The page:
Get caravanning: tips from IAM RoadSmart

With another bank holiday on the horizon, there will be more people dusting off their caravan and packing for the long weekends. IAM RoadSmart has partnered up with the Caravan and Motorhome Club to offer some advice for a successful holiday trip.

Going away with the whole family and the caravan, trailer tent or camping trailer is a great experience. By ensuring that you load the caravan or trailer correctly, and deal appropriately with other traffic, you can help ease the stress levels, especially if you lack towing experience.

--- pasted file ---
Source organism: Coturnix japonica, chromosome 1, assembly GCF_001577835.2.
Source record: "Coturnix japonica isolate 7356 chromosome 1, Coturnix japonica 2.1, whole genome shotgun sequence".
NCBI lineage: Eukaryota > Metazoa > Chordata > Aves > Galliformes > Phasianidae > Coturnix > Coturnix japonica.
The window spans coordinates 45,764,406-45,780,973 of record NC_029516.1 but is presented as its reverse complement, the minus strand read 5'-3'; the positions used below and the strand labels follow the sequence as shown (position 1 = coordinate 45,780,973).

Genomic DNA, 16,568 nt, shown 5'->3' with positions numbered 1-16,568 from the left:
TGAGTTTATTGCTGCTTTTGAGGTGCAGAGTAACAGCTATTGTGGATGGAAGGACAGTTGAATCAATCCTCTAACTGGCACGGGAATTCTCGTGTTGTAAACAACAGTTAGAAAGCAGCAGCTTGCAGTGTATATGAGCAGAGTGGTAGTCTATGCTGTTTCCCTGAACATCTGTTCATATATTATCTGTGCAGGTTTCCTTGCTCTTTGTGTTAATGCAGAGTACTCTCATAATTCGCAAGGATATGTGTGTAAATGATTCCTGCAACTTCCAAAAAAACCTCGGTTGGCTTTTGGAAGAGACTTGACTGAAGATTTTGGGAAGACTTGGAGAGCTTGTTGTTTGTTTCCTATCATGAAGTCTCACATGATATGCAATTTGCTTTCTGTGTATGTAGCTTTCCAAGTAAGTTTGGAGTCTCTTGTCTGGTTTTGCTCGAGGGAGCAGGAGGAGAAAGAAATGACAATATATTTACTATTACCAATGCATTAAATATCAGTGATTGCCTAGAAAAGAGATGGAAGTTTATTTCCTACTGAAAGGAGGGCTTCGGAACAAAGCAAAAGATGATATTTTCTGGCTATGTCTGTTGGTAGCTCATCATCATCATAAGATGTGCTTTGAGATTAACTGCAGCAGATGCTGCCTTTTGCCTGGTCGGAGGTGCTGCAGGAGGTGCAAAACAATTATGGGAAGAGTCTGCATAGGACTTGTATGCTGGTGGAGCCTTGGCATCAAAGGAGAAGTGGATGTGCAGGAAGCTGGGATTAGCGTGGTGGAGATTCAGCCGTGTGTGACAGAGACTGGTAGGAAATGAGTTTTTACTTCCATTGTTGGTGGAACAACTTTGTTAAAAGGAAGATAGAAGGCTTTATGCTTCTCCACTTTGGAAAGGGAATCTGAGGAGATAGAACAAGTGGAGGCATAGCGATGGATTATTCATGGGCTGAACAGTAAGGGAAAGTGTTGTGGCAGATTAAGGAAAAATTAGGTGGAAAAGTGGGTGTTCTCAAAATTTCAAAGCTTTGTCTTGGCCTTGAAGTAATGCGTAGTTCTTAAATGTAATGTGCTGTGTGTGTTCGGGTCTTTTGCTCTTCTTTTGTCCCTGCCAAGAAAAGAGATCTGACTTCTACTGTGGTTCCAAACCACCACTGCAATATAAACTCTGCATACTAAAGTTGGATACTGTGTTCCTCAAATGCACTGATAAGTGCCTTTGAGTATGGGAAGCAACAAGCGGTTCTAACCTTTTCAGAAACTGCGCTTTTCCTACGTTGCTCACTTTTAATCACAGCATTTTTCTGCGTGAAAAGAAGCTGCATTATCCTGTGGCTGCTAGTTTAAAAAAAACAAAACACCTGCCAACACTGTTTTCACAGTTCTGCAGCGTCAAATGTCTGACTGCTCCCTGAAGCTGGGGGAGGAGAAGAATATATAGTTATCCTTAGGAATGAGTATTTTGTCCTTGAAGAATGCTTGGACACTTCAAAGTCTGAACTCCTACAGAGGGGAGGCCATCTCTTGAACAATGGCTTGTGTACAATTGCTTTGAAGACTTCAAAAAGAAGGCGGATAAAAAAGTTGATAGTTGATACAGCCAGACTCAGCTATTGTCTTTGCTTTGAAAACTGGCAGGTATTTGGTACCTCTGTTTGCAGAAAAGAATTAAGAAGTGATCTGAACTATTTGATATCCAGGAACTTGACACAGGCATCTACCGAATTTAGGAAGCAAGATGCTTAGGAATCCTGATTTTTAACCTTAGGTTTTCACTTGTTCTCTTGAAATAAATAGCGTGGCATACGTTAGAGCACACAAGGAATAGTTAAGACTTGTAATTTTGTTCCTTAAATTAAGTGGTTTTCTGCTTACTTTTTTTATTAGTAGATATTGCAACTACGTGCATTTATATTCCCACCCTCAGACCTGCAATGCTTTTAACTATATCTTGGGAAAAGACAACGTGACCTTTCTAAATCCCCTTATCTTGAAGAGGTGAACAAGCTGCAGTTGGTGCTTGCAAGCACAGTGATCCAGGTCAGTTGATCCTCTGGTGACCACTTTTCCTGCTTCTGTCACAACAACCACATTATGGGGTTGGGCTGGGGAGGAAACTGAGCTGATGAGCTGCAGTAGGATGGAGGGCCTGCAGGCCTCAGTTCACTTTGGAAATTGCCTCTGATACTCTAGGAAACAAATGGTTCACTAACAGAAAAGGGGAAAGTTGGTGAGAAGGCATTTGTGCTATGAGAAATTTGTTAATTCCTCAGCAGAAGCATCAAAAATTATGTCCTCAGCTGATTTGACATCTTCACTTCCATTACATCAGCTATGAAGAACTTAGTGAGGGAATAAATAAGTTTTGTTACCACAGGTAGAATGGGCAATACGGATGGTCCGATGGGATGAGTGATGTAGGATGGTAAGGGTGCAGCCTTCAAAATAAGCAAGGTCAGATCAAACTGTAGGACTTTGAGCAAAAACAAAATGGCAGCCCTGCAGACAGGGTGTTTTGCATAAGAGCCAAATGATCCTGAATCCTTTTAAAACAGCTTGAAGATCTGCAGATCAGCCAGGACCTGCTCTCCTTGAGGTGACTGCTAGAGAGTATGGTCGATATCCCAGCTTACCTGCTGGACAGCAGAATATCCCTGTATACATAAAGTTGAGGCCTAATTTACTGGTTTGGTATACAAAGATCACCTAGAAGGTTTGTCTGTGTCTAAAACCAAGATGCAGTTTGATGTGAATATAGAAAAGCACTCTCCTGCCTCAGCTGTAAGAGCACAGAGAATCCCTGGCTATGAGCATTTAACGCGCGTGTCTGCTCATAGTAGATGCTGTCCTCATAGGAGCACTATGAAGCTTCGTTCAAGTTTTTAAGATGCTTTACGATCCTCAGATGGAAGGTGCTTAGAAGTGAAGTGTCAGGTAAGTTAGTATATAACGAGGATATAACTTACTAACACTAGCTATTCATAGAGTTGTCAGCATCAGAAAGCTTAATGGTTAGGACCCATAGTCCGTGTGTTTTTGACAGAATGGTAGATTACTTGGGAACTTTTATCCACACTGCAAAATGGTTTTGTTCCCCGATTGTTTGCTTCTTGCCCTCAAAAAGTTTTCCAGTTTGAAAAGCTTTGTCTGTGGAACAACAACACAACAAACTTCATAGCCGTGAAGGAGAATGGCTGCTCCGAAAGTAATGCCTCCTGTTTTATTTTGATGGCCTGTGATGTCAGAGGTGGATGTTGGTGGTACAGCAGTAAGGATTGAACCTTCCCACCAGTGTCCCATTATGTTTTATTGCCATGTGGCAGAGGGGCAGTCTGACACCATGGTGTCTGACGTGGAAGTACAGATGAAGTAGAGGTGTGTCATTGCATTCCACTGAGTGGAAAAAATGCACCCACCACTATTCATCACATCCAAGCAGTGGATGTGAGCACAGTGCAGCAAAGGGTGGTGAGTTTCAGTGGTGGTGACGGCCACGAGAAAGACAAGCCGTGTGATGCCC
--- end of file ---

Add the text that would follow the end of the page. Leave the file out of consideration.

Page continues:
With the south west of England being a very popular place to visit, it is not surprising that they have some of the highest incident rates for caravans. Between January 2017 and May 2018 there have been 850 caravan or trailer incidents on main roads in the South West region, with 460 of those occurring in the summer months of May to September – a sure way to put a sudden end to a lovely holiday. With the majority of caravans only being used over the summer months, this figure needs to be reduced.  

Most incidents happen around the weekend. Nearly a third of all incidents occur on Saturdays and Sundays, with Mondays and Fridays not too far behind.

Caravan and trailer road-worthiness is just as important as your car’s, and particular care is needed for that first summer outing, as many are parked up and unused over the winter.